“For him to catapult himself back like that was not to be expected but he has a champion’s mentality. He knows what it takes to win and he’s fully on it.”

It wasn’t that long ago that many believed it could take years or decades for someone to overhaul Federer’s 20 Grand Slams, but Djokovic is closing in rapidly as he is now just five adrift after winning the last three majors while Nadal (17) can also not be written off.

“Who says Roger’s not going to win more than 20? Maybe he’s going to win Wimbledon this year,” Becker said.

“I wouldn’t rule out (Djokovic going past Federer in Grand Slams). Can he do it? Yeah, but so can Rafa. Rafa has 17.

“There are big question marks. These three champions keep on winning and until they stop playing tennis, nothing is sure.”

Boris Becker: Novak Djokovic and Rafael Nadal can overhaul Roger Federer’s 20 Slams, Tennis365.com, February 18, 2019.

- World number one Naomi Osaka crashed out of Indian Wells on Tuesday, routed by Belinda Bencic on a day that saw second-ranked Simona Halep sent packing, too.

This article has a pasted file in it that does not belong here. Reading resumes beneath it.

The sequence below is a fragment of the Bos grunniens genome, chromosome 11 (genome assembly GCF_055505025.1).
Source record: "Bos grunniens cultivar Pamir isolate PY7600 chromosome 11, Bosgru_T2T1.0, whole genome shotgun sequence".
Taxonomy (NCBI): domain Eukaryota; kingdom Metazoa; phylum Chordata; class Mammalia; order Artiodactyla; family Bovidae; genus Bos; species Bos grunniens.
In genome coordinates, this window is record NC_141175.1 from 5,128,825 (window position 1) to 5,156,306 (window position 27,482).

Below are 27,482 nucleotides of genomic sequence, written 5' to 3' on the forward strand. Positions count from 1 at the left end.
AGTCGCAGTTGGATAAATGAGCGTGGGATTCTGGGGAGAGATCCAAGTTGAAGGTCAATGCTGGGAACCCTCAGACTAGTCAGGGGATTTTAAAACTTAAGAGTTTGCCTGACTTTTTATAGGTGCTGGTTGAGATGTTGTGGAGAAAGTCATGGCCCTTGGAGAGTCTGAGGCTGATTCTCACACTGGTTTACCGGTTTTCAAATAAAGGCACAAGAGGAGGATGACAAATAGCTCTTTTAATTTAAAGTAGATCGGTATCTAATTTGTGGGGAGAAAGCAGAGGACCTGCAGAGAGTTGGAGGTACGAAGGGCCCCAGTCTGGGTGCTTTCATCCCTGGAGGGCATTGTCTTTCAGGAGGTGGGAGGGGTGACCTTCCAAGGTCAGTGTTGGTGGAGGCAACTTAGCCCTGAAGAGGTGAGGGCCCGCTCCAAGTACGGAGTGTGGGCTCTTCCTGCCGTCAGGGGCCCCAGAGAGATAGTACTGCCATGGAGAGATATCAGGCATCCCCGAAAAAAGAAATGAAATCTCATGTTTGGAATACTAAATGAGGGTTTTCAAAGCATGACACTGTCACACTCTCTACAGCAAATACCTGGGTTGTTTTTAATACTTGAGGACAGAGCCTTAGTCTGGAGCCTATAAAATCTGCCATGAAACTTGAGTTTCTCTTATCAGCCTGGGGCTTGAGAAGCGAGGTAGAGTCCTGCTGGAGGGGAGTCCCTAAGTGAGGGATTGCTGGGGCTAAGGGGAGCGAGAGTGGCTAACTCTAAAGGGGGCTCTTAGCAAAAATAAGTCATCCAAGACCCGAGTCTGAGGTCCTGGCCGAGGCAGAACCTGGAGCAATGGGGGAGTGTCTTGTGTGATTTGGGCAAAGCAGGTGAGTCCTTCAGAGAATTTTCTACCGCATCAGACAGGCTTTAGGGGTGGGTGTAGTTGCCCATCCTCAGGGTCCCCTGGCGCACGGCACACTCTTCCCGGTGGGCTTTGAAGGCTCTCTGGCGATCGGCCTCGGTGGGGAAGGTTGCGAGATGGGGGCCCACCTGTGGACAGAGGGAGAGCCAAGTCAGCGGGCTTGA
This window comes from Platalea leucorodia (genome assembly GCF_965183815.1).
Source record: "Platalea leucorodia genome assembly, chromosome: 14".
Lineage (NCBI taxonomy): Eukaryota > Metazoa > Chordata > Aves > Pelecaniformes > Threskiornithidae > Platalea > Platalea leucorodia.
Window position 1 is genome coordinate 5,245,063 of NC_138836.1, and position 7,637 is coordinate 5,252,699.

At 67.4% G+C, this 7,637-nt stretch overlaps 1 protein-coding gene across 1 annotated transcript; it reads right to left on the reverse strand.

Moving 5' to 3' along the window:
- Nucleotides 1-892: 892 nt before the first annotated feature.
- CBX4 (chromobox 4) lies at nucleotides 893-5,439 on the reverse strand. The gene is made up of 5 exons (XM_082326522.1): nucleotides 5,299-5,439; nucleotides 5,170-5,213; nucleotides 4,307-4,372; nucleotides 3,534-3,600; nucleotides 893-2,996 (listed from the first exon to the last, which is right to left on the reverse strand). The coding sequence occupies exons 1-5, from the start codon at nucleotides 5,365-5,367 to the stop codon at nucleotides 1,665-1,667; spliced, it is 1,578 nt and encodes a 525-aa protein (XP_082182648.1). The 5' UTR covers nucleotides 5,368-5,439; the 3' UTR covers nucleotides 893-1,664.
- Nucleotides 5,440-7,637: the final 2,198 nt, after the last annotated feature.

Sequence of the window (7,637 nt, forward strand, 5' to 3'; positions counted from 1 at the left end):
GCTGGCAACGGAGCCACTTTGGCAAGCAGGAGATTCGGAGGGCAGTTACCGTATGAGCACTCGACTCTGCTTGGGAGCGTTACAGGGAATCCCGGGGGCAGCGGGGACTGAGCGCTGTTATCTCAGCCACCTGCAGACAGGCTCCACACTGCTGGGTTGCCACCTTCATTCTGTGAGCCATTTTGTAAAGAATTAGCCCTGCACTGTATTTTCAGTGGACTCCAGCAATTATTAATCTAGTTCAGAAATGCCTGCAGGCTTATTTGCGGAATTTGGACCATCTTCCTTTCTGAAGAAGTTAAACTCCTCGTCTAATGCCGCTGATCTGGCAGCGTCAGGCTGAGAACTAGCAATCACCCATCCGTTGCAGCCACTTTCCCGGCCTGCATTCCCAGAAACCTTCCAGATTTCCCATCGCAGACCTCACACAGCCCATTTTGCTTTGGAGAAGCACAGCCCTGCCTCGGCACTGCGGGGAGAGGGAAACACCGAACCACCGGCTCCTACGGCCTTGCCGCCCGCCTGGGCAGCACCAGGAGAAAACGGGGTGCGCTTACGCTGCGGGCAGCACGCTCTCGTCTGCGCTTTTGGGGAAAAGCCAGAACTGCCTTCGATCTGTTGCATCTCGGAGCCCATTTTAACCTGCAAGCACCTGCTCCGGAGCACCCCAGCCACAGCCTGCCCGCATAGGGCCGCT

Bencic, ranked 23rd in the world, defeated Osaka 6-3, 6-1 to reach the quarter-finals of the prestigious WTA premier mandatory event, where Osaka won her first tour title last year.

That marked the start of a remarkable rise that included Osaka's first Grand Slam title at the US Open. She followed that with an Australian Open crown that sent her to number one.

But she never found her feet against Bencic, whose crisp groundstrokes and precise service game propelled her to victory in 66 minutes.

“I didn’t play that well,” Osaka said. “Honestly, at a time like this with that scoreline, I would usually feel very depressed and sad. But I feel pretty good right now, because I tried my best and I do’'t really have any regrets.

“She was just playing so well ... there wasn’t anything that I could do in that situation.”

Bencic, who turned 22 on Sunday, is back on the rise after a string of injuries stalled a career that had exploded with two precocious WTA titles in 2015.

-Top-ranked Osaka, Halep crash out of Indian Wells, AFP, March 13, 2019.

About the author:

Zhang Xin is Trainer at chinadaily.com.cn. He has been with China Daily since 1988, when he graduated from Beijing Foreign Studies University. Write him at: zhangxin@chinadaily.com.cn, or raise a question for potential use in a future column.


(作者:张欣 编辑:yaning)